"So, the projections are wild guesses. The reason this doesn't bother me is, such things are *always* wild guesses.

"Plus, if we *don't* do Kunshan, the future is hardly more predictable. In sum, this is a highly entrepreneurial venture, and there's no way to avoid that.

"Plus, I like Chinese food.

"My main hesitation is, I wish we had more people on our side who understand the country, the culture, etc. We have some, but not enough. And, we have not always used the expertise we have in the wisest ways."

✔ The FC analysis: As the chair of the Academic Council, Associate Professor Craig Henriquez has noted, he cannot find a "champion" of Kunshan anywhere on the faculty. We certainly did not find such a supporter in Professor Zipkin. Assuming he is right in saying we must do *something*, that is a big leap away from supporting the Kunshan Initiative -- the creation of a new university to serve Chinese, the first in a Duke network around the globe.

And Zipkin's statement that other schools have met with great success is selective, neglecting schools like Johns Hopkins and Michigan State that have packed up and returned home.

There is also a list of Duke failures; one only has to look in President Brodhead's major address on international aspirations in 2007 to see him list with pride programs that have since all failed: partnerships with London School of Economics, the Goethe-University Frankfurt Faculty of Economics and Business, and the Indian Institute of Management in Ahmedabad. And budding programs with the Faculty of Economics and Management at Tsinghua and the new Skolkovo Business School in Moscow.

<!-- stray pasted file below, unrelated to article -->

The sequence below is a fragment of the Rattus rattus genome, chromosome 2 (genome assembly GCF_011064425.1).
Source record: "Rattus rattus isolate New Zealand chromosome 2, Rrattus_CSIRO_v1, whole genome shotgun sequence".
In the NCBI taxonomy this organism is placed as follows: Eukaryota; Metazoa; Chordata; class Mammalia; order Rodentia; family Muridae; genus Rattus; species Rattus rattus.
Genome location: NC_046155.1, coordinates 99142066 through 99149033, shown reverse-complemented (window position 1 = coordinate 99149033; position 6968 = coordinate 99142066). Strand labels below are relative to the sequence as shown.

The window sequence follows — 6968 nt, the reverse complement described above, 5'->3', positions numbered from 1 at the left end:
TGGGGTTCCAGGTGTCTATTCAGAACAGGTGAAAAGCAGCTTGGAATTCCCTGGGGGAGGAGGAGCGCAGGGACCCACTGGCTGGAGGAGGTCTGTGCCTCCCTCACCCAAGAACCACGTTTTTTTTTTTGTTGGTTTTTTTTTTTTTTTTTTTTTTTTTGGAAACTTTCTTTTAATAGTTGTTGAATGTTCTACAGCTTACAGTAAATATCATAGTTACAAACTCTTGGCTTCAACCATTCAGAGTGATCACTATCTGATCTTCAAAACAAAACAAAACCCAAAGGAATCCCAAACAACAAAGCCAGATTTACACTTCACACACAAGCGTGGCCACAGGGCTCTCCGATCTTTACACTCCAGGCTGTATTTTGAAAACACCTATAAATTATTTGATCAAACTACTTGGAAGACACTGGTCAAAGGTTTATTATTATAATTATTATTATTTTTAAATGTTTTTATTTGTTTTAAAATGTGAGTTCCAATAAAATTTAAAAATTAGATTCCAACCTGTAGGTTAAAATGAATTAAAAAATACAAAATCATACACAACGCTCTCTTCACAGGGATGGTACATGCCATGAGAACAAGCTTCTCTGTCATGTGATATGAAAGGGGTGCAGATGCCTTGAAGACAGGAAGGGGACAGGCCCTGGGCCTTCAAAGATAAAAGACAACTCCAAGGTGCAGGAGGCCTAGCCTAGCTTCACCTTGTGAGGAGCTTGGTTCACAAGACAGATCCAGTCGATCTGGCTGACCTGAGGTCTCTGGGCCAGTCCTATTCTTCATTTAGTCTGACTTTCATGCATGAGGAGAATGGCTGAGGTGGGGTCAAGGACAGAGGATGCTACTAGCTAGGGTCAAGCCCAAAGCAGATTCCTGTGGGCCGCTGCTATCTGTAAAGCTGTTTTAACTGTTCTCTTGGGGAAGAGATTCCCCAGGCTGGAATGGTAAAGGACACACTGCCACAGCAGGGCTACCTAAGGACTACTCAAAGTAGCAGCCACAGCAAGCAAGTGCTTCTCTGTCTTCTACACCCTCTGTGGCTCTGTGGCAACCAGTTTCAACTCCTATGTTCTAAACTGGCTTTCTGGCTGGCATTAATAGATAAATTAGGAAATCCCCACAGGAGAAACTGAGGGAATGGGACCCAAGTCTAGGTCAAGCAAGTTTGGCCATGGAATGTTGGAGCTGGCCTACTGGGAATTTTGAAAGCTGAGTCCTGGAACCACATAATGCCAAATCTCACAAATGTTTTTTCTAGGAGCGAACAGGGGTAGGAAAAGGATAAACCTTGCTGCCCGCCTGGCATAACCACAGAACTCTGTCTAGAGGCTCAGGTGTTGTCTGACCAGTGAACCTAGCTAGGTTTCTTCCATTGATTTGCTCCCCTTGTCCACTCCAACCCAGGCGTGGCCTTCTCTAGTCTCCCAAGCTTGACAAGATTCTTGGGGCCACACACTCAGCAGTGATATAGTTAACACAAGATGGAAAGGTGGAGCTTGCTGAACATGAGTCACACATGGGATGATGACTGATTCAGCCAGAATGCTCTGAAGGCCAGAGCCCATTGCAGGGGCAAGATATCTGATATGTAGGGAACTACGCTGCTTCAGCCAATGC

✔✔ Now, the opposite view. Professor Allan Lind is the James L. Vincent Professor of Leadership in Fuqua. He favors a moratorium, and he responded to our initial e-mail:

"I think Dean Sheppard thinks we have to be physically present in (Kunshan and eight or more other international cities) to be a great university; he misses the point that we are and will be a great university because of the quality of our research and teaching. If we invested the money we are thinking of spending on Kunshan and (the other global cities) in resources to improve our research and teaching here in Durham, we would be even more widely recognized as a great global university, in my opinion."

Professor Lind offered this analysis in an e-mail to all his Fuqua colleagues:

"The arguments in support of the initiative, advanced in documents like the Duke-Kunshan Planning Guide, (provide) benefit to the Fuqua School and the University only when one makes optimistic — in my view unrealistically optimistic — assumptions. Given the investment of money and time involved in the Duke-Kunshan initiative, as well as the substantial risk to Duke’s reputation, we need evidence, not just hopeful assumptions, to justify proceeding with the project.